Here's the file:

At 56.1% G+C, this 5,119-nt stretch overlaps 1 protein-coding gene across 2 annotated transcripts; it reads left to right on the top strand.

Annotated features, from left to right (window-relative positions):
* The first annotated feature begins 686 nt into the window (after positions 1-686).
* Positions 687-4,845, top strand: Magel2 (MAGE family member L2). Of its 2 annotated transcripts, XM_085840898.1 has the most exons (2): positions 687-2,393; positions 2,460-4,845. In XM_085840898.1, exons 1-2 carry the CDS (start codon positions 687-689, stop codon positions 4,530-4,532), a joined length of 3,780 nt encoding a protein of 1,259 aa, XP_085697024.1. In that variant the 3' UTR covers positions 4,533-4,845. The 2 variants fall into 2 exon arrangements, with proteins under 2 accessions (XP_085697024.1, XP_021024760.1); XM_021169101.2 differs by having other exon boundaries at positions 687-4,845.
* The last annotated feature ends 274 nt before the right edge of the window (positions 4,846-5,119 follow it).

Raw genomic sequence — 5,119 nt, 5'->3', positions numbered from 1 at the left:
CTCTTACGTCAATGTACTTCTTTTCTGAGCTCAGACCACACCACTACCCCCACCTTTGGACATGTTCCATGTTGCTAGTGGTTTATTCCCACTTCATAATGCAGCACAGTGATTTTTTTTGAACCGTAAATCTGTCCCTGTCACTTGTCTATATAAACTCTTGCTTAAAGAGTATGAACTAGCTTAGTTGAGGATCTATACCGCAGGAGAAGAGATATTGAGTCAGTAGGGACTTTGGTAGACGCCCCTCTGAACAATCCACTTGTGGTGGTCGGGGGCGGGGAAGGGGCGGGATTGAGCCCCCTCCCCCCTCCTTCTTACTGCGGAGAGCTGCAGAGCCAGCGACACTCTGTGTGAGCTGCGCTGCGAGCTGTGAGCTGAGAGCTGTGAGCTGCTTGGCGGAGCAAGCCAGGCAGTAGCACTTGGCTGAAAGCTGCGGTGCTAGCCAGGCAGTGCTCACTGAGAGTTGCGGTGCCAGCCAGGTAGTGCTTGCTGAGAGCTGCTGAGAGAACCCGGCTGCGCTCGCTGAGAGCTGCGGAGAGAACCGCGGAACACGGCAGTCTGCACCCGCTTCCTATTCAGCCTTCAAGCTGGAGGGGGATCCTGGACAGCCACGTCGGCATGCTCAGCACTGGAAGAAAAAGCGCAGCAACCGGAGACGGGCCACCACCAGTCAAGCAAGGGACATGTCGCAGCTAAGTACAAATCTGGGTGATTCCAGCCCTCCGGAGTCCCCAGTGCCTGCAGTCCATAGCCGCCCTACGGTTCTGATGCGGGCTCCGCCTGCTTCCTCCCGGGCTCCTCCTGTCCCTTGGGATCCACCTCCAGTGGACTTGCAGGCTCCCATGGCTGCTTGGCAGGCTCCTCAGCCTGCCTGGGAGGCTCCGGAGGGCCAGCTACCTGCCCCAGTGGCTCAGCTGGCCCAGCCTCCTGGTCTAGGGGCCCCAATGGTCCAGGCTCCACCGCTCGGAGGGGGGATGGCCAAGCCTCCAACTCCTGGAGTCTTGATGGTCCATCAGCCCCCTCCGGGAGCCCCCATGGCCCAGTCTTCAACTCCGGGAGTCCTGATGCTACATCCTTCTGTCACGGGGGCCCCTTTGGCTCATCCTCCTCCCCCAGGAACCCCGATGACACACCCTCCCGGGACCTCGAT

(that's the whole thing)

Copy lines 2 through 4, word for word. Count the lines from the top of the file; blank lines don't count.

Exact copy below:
Annotated features, from left to right (window-relative positions):
* The first annotated feature begins 686 nt into the window (after positions 1-686).
* Positions 687-4,845, top strand: Magel2 (MAGE family member L2). Of its 2 annotated transcripts, XM_085840898.1 has the most exons (2): positions 687-2,393; positions 2,460-4,845. In XM_085840898.1, exons 1-2 carry the CDS (start codon positions 687-689, stop codon positions 4,530-4,532), a joined length of 3,780 nt encoding a protein of 1,259 aa, XP_085697024.1. In that variant the 3' UTR covers positions 4,533-4,845. The 2 variants fall into 2 exon arrangements, with proteins under 2 accessions (XP_085697024.1, XP_021024760.1); XM_021169101.2 differs by having other exon boundaries at positions 687-4,845.